The first step to fixing this problem is by reforming collegiate writing instruction. Right now, many colleges don’t take the time to assign enough written assignments due to grading time constraints, subjectivity of grading, and large class sizes. Furthermore, many colleges assume that students can already extract arguments from writing, decreasing explicit instruction. However, with many students arriving at college unable to write cohesive thesis papers, the educational gap grows.
The disparity becomes clear when looking at employer expectations compared to skills of college graduates. The Hart Research Association found a 43 point gap between recent graduates’ ability to communicate with clear writing and the importance employers placed on the skill.
A large contributing factor is the inability of students to break bad habits they’ve kept for 12 years of their education. The problem roots itself in high school writing curriculum.
With students’ main objective being to get good grades and collegiate research writing serving as a model for high school writing, changing the way high school writing is taught is difficult. Exposed to the world of abstract and elaborate language while researching reports and reading articles in class, I now find myself having to completely change the way I write because I had instinctively based my writing style on these readings.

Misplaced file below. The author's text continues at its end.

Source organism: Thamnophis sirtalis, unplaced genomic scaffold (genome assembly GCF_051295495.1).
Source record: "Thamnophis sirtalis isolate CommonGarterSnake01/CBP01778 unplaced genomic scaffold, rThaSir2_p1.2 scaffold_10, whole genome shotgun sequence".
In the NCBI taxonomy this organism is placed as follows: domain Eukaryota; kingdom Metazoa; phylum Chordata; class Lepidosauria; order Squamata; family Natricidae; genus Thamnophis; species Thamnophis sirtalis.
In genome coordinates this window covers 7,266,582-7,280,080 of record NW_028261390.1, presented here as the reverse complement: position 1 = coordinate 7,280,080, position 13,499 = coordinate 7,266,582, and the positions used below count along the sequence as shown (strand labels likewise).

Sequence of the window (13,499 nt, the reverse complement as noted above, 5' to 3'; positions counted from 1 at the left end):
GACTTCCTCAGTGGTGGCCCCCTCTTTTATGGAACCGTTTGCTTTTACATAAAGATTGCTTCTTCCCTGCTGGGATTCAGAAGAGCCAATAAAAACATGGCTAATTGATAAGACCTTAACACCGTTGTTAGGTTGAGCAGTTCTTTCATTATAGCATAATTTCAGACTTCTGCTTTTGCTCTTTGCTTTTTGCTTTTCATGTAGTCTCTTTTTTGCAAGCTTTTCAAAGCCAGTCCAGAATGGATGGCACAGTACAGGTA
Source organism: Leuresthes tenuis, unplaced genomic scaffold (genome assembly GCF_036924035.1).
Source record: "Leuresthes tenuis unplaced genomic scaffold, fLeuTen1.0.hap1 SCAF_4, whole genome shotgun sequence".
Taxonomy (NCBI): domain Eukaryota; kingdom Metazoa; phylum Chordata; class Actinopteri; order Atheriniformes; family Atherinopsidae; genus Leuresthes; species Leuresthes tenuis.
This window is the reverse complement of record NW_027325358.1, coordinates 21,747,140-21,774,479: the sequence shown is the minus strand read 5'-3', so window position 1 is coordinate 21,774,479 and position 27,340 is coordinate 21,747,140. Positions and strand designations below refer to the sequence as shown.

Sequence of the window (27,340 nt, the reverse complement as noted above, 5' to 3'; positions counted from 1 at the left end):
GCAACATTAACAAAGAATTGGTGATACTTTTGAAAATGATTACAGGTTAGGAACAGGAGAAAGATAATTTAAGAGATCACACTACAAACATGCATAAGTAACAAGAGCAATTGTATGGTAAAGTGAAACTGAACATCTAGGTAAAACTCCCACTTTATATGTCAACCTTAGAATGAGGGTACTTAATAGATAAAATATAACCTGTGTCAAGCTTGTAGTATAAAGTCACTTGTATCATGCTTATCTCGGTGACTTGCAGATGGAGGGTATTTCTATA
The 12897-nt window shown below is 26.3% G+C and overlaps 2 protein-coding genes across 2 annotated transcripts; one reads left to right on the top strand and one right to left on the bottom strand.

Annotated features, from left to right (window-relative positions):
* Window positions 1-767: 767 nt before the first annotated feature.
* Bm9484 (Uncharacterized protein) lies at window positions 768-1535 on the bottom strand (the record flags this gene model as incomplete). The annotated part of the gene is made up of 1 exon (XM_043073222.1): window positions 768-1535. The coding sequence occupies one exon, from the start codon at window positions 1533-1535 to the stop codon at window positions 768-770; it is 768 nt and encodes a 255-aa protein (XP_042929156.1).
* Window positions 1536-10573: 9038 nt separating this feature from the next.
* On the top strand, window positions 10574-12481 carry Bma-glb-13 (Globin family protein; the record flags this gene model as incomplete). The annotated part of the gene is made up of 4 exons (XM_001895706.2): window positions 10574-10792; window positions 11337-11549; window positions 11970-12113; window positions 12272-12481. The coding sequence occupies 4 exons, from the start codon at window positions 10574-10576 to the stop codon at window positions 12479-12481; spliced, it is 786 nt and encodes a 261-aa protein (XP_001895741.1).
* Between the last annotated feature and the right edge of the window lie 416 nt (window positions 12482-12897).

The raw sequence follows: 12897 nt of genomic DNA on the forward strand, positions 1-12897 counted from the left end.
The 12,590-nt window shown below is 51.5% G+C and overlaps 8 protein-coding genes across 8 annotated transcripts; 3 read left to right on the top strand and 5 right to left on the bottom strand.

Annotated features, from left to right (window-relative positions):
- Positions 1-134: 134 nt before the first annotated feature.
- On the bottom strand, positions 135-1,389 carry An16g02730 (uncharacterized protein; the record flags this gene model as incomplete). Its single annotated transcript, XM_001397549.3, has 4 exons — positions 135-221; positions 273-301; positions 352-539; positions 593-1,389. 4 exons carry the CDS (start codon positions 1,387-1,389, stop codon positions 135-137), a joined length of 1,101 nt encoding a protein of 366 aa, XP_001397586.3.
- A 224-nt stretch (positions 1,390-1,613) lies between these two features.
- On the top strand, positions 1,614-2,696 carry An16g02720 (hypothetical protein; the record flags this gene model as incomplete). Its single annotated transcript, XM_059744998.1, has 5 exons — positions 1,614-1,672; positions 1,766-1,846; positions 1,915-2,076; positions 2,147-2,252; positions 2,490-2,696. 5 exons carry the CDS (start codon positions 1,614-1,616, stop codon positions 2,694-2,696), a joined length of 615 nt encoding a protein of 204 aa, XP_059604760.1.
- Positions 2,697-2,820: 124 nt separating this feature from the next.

The clearest implications of poor academic writing in a high school context are fishbowl discussions. Academic language is on almost every fishbowl rubric I have received, without any definition or explanation of what that entails. Thus, discussions that are supposed to delve into various perspectives are clouded by long-winded monologues, loaded with jargon to get that extra tick mark (I am definitely guilty of this).
DV AP Language Teacher Mrs. Michelle Wilson corroborates, saying, “I will notice in fishbowls you can sit there and listen to somebody and they sound so smart … just the tone and the words that come out of their mouths, sound so incredibly insightful … But if you really dissect what they are saying, they’re not saying anything.”
So why isn’t there any incentive for students to change? Why? Because it works — students are rewarded for seemingly intelligent statements with good grades.
Authentic thought is difficult to evaluate from both a student and teacher perspective.
Transitioning to a curriculum focused more heavily on clear and concise writing — including specific strategies on how to do so, discussing the limitations of literary journals and providing detailed feedback — forces students to break out of bad writing habits. Additionally, instead of benefiting students with a fancier vocabulary, it emphasizes quality over prose.
However, the nature of the American education system makes it difficult to shift towards flexible curricula. Linda Holcombe, 4th year doctoral student in Global Governance and Human Security, says that “Teachers in high school are further and further hamstrung by having to teach to standardized tests so they lose the freedom to help students grow as individuals rather than as producers to minimum goal. But changing only one part of the system is not enough. I might even argue that the issues we see with writing are an indicator of wider problems with how we approach the idea of education.”
Both sides must take initiative in order to effectively change the academic community. While the problem may not entirely be in our control, time and effort put in at the high school and collegiate levels are necessary baby steps; In the long run, accessible, substantive writing skills at an early age results in efficient communication and progress.